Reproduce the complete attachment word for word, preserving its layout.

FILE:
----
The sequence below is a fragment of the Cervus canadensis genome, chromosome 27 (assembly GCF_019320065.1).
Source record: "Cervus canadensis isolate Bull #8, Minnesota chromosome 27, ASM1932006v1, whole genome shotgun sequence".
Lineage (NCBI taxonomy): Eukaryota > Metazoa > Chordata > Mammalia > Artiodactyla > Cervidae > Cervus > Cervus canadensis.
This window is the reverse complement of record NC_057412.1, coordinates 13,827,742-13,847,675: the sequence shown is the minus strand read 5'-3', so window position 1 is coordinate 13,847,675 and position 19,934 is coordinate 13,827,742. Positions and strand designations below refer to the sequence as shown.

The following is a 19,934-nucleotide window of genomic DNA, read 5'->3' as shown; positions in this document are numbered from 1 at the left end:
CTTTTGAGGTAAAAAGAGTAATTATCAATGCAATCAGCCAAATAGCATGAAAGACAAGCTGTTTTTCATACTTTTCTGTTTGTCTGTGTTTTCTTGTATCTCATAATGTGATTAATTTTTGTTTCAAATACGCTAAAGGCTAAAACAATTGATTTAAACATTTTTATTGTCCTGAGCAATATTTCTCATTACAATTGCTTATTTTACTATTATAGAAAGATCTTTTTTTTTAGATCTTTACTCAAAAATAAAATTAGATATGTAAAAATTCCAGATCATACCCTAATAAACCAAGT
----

The sequence below is a fragment of the Cervus canadensis genome, chromosome 27 (assembly GCF_019320065.1).
Source record: "Cervus canadensis isolate Bull #8, Minnesota chromosome 27, ASM1932006v1, whole genome shotgun sequence".
Lineage (NCBI taxonomy): Eukaryota > Metazoa > Chordata > Mammalia > Artiodactyla > Cervidae > Cervus > Cervus canadensis.
This window is the reverse complement of record NC_057412.1, coordinates 13,827,742-13,847,675: the sequence shown is the minus strand read 5'-3', so window position 1 is coordinate 13,847,675 and position 19,934 is coordinate 13,827,742. Positions and strand designations below refer to the sequence as shown.

The following is a 19,934-nucleotide window of genomic DNA, read 5'->3' as shown; positions in this document are numbered from 1 at the left end:
CTTTTGAGGTAAAAAGAGTAATTATCAATGCAATCAGCCAAATAGCATGAAAGACAAGCTGTTTTTCATACTTTTCTGTTTGTCTGTGTTTTCTTGTATCTCATAATGTGATTAATTTTTGTTTCAAATACGCTAAAGGCTAAAACAATTGATTTAAACATTTTTATTGTCCTGAGCAATATTTCTCATTACAATTGCTTATTTTACTATTATAGAAAGATCTTTTTTTTTAGATCTTTACTCAAAAATAAAATTAGATATGTAAAAATTCCAGATCATACCCTAATAAACCAAGT